It’s not unusual, or remarkable, that when dozing off to sleep most nights (luckily, usually a speedy process), my mind races back and forth between the present and the past, and sometimes I muffle a chuckle so my wife doesn’t wake up. Last week I recalled a weird dream from the autumn of 1974, my sophomore year at Johns Hopkins, a rambunctious and grand time, all about the end of college. In my slumber, I couldn’t believe it—talk about a blink of an eye—and was bummed out, wondering where the time went. I was deposited in Manhattan’s gloriously grimy Penn Station, trudging around aimlessly, wondering what train to nowhere I should catch. Waking at the Belvedere Ave. house—dubbed Merle’s Alley—I shared with four buddies, I was relieved, even though the first order of the day was meeting Studebaker Hawk in Gilman Hall, where he’d tutor me for a midterm Spanish exam. The Hawk was patient, telling me to focus—I happily scraped by with a 70, a gift from a friendly professor—but we meandered onto the subject of Bob Dylan, who was new to my commuter classmate, a product of a strict Christian home in an undesirable neighborhood in Baltimore County, and it was a barter of knowledge.
Flashing to 2017 that same night, I thought about an egregious typo in Stacey Richter’s otherwise marvelous 2008 collection of short stories, Twin Study, which I’d just read. There, in the book’s best story, “Duet,” partially set in Greenwich Village, the main character Clara was walking with a friend on Bleeker St. and that missing C once again ticked me off about this century’s disregard for such mistakes, and how the media’s mass layoffs have disproportionately, and stupidly, gutted research departments. A typo in a newspaper is one thing, but this was in a book published by Berkeley’s Counterpoint, which meant, presumably, eyeball after eyeball didn’t catch that Bleecker St. was misspelled. But then I shrugged it off, just like the nettling phone calls to utility/tech companies that help define modern life.
It'd been over a year since I listened to a CD copy of Dylan’s Blood on the Tracks, and as it was one of the first discs I purchased in the late-'80s when LPs were shoved aside, the sound was awful. I prefer the rejected acoustic takes of “Tangled Up in Blue” and “Idiot Wind” (later released on the first Bootleg Series), but the crackling, spitfire “Lily, Rosemary, and the Jack of Hearts” still mesmerized me, just as it had when I bought a cassette version upon its release in late-January of 1975. By then I was living on Greenmount Ave. and drove my roommates nuts by playing the song over and over—“Jack of Hearts” had, for several weeks, taken over my mind, and I even began writing News-Letter articles imitating Dylan’s frenetic style. That happens when you’re 19 and a young, self-indulgent journalist, I’d guess.
I’d just returned from a road trip to Mexico City with two amigos from Houston, so maybe I was feeling that Dylan mythos of boxcars and carnivals and sleazy cantinas where knives were drawn and beers cost a dime. We’d stayed in a fleabag hotel off the beaten track, a couple of bucks a night, and I was promiscuous—not with the corner whores—by ignoring all precaution and eating street food at will, fried or broiled by bored, contemptuous vendors. Unlike my compadres, who volleyed for bathroom time in our dump, I was invincible. That extended to the never-ending third-class train ride back to the then-dangerous Monterrey from Mexico City, an all-day-and-all-night trek that was notable for its over-capacity load, so bad you couldn’t get up to take a piss for fear of losing your seat. It was a milk run, which was pretty cool, since hucksters at each station would roam through the aisles, selling food and cheap clothing. I ate tamales and tacos, and bought a multi-colored synthetic bag for 50 cents that proved durable, not falling apart until 1978 or so.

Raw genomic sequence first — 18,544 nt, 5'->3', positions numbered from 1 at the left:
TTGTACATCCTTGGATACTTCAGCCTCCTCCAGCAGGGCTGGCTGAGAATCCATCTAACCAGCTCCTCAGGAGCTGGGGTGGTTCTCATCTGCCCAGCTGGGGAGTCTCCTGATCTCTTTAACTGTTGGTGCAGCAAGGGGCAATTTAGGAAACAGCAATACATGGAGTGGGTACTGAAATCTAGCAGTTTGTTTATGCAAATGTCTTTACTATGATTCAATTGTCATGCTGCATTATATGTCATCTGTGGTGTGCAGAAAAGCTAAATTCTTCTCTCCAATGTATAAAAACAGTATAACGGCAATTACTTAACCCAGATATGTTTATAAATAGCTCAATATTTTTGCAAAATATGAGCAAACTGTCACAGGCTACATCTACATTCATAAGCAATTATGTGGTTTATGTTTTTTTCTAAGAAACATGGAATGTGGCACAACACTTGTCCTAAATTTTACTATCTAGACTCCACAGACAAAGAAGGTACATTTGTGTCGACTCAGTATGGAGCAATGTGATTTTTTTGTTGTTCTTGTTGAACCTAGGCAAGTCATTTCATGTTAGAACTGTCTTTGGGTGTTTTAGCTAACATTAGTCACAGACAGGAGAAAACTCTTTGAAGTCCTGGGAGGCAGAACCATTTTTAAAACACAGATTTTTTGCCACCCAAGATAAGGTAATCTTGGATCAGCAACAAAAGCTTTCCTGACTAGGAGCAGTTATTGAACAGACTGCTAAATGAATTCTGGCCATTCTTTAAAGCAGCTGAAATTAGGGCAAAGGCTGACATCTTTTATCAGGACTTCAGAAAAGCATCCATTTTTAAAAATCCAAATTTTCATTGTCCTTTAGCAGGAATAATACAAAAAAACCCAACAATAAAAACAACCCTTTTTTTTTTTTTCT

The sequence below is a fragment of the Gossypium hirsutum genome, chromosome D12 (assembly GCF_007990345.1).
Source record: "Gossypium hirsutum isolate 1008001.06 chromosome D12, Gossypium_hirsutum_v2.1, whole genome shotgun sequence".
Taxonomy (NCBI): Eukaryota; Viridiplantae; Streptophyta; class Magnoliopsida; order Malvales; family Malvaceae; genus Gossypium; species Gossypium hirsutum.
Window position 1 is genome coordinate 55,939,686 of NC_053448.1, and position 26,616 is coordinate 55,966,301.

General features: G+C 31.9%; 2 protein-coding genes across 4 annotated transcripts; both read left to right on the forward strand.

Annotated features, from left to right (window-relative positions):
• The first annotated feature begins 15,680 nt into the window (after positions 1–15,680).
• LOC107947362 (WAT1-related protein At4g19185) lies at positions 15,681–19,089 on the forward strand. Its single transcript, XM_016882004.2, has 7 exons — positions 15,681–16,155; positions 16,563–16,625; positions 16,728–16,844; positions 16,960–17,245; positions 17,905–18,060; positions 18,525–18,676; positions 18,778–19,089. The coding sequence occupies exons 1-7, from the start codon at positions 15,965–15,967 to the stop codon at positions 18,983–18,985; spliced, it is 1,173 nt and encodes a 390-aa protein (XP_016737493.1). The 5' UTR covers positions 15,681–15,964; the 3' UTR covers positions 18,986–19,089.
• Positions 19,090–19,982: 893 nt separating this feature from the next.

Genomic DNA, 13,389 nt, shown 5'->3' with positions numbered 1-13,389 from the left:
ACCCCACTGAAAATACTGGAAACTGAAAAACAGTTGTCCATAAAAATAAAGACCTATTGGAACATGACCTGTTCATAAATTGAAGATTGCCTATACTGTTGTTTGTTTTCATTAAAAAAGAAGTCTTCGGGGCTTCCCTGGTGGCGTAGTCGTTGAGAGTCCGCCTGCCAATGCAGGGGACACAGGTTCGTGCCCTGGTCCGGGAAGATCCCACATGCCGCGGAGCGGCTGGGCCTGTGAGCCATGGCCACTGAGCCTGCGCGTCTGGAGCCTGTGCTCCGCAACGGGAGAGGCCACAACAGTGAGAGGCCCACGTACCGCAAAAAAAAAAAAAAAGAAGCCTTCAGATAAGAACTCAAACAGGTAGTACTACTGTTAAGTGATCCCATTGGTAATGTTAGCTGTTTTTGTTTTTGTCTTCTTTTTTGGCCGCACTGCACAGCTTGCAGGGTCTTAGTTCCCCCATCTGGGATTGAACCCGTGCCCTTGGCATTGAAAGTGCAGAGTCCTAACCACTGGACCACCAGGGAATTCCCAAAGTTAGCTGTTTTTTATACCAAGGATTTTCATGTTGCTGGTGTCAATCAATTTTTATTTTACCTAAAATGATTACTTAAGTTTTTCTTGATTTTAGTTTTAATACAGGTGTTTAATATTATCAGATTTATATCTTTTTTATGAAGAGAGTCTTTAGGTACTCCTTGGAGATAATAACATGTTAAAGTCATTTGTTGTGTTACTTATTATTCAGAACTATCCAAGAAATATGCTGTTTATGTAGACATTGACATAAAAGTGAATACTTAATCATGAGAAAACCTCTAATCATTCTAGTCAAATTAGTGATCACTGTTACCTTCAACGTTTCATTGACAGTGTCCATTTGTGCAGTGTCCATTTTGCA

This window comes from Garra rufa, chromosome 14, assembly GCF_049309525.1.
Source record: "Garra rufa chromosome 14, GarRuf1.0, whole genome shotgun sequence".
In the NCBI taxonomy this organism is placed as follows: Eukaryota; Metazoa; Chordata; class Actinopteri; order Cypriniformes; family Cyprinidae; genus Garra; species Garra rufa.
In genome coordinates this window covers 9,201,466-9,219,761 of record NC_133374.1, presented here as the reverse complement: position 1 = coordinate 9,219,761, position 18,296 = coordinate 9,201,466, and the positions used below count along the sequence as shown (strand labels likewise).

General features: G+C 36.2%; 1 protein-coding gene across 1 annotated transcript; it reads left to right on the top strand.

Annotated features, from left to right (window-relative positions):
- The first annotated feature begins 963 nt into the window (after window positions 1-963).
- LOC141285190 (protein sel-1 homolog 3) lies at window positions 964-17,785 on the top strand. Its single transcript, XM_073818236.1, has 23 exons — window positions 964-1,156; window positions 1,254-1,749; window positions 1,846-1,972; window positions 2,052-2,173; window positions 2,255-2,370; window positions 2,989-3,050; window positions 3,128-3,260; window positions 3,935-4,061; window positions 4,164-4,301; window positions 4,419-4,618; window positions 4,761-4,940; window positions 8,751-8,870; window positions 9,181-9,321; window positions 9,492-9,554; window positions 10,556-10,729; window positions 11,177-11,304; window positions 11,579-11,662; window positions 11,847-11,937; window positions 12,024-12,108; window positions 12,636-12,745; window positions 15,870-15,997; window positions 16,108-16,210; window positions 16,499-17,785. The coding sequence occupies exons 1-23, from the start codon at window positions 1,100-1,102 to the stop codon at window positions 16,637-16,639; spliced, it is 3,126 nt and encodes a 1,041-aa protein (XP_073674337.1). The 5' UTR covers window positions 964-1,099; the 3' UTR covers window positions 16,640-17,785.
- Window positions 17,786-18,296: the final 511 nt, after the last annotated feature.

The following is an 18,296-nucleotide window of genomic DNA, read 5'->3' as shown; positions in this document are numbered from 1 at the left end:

The picture above—photoshopped by my friend Leigh Ann—combines an image of me in the spring of ’75, wearing a knock-off hat I’d bought in San Antonio, and for whatever reason, a couple of roses, on the upper quad at Hopkins, listening to a band with a large crowd, with an iPhone snap of the moon I took last fall. Seeing it in front of me now, I compare the younger me—in a time when Jerry Ford was the butt of jokes, Patty Hearst still on the lam, Vietnam finally wound down, Bruce Springsteen months from exploding, the dawn of disco upon us, and leisure suits, which made any sensible person retch, were still created in the Garment District—to the guy with a head of parsimonious gray hair, thinking about the fake news fad, the media’s desperate attempt to maintain any credible revenue stream, the nearly-psychedelic beginning days of Trump’s administration, and the mood of the country, which is probably not as angry as the newspapers—as if their top editors entered a consortium—claim. I was knocked over when Trump’s prosaic, at times unintelligible, inaugural speech was broadly described as “dark.” Hey, it ain’t dark yet. In fact, though while watching I winced at his gratuitous and frequent evocation of God and troublesome protectionism, the mercifully short address was long on honesty. I really did guffaw when pundit after pundit lambasted the president for his temerity to blast the go-along, get-along governance that’s typical of the Beltway. It was ungracious (as if Trump’s ever been accused of grace or manners) to say something so mean when four ex-presidents sat behind him. I thought he was just being honest on that score. And while the word “carnage” was ham-handed in describing America’s violence, both in some cities and mass shootings, when such an event occurs, the media’s all over it, and Hollywood script writers are put on alert to exploit a tragedy. We all know that a film about the Orlando massacre is right around the corner: I’m just surprised the Newtown murders haven’t been re-lived in theaters yet.
—Follow Russ Smith on Twitter: @MUGGER1955